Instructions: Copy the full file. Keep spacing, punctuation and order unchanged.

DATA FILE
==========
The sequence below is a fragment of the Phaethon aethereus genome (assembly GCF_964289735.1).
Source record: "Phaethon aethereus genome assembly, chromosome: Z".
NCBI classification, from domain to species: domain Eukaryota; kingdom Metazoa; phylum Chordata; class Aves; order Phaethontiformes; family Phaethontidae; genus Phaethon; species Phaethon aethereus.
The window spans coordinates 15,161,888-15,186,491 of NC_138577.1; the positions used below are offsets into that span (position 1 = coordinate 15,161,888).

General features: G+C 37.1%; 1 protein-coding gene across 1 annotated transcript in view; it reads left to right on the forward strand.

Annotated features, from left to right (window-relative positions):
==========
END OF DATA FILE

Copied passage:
The sequence below is a fragment of the Phaethon aethereus genome (assembly GCF_964289735.1).
Source record: "Phaethon aethereus genome assembly, chromosome: Z".
NCBI classification, from domain to species: domain Eukaryota; kingdom Metazoa; phylum Chordata; class Aves; order Phaethontiformes; family Phaethontidae; genus Phaethon; species Phaethon aethereus.
The window spans coordinates 15,161,888-15,186,491 of NC_138577.1; the positions used below are offsets into that span (position 1 = coordinate 15,161,888).

General features: G+C 37.1%; 1 protein-coding gene across 1 annotated transcript in view; it reads left to right on the forward strand.

Annotated features, from left to right (window-relative positions):